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Start: Mark Evans

The guilt-free vacation Add to ...

With summer now in full swing, it's time to escape the workplace for some much-needed rest and relaxation.

The challenge for entrepreneurs is being able to really get away, particularly for those who are one-person operations. If you're on vacation, it can be difficult, if not impossible, to properly do business.

So how do you take a guilt-free vacation that doesn't impact your business or customers?

First off, make a solid commitment to take a vacation, as opposed to having a rough idea of getting away. Don't back down, even if new business begins to materialize. The time to recharge is key to maintaining yourself and your business throughout the rest of the year.

The next step is to warn existing and potential customers that you will be on vacation. This establishes expectations, and gives them the opportunity to adjust their own plans. Customers can't be under the impression that you are entirely at their beck and call. It also provides the opportunity to schedule meetings and new projects for when your vacation is over.

Before you head off, complete as many tasks or projects as possible. This will not only make your customers happy and let you return to work with a clean slate and fewer things on the to-do list. Worrying about unfinished work is no way to spend a holiday.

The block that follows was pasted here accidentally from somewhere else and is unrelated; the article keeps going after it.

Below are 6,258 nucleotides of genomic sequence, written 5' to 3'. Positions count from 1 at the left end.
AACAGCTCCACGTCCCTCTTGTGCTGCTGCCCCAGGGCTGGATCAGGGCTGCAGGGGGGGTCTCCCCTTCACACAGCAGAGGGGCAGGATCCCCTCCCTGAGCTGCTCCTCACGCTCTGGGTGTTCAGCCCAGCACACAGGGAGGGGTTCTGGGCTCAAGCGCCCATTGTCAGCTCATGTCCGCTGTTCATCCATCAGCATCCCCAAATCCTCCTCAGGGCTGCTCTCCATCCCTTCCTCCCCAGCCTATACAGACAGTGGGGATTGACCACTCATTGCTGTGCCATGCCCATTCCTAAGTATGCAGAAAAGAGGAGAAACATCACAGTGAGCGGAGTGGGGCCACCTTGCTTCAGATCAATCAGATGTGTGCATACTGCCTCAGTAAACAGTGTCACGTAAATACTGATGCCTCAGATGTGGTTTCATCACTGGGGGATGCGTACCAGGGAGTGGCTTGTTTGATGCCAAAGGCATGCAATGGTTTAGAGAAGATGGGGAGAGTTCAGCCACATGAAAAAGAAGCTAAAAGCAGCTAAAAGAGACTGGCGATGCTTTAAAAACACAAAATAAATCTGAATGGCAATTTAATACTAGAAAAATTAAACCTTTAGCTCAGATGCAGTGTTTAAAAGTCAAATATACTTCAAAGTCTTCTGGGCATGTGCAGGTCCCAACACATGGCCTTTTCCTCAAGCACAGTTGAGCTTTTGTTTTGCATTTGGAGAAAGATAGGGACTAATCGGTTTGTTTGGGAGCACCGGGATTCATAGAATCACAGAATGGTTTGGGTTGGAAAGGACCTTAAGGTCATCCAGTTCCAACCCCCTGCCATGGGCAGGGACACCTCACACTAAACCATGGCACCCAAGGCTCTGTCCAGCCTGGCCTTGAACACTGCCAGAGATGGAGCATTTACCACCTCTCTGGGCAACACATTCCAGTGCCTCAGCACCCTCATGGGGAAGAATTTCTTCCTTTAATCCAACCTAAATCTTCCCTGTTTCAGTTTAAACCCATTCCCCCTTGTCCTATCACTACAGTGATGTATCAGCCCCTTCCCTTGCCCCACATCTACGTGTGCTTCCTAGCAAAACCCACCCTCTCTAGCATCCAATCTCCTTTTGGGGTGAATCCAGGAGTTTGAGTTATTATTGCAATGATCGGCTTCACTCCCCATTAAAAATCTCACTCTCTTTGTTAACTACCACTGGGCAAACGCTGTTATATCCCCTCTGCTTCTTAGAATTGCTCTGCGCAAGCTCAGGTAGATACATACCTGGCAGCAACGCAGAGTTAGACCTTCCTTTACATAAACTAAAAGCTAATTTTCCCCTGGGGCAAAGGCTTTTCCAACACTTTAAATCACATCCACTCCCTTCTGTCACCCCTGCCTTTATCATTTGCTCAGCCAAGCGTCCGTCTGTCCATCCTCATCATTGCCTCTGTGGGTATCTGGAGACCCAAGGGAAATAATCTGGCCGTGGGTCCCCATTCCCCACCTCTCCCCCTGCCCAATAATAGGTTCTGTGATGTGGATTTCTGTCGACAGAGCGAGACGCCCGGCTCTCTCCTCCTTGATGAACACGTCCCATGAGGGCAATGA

If it's impossible to completely escape, try to be disciplined about checking in while you're away. Plan for work time where and when you need it, but be conservative. Too many people spend too much time checking e-mail and doing work when they are supposed to enjoying their vacation.

When it comes to e-mail, establish slots to check in. Advise clients that you will only be checking e-mail once a day so they know you won't be responding right away.

It's crucial these "e-mail slots" be respected; otherwise everything goes off the rails, including your vacation. One way to resist the temptation of checking e-mail is - and I this may sound sacrilegious - just turning off your Blackberry or iPhone.

The bottom line is that vacations are important and necessary, particularly for small business owners or entrepreneurs who are so engaged and consumed with work. While it can be tough to get your head around temporarily walking away from your business, some rest and a morale boost will be beneficial in the long run.

Special to the Globe and Mail

Mark Evans is a principal with ME Consulting , a content and social media strategic and tactical consultancy that creates and delivers 'stories' for companies looking to capture the attention of customers, bloggers, the media, business partners, employees and investors. Mark has worked with three start-ups - Blanketware, b5Media and PlanetEye - so he understands how they operate and what they need to do to be successful. He was a technology reporter for more than a decade with The Globe and Mail, Bloomberg News and the Financial Post. Mark is also one of the co-organizers of the mesh, meshUniversity and meshmarketing conferences.

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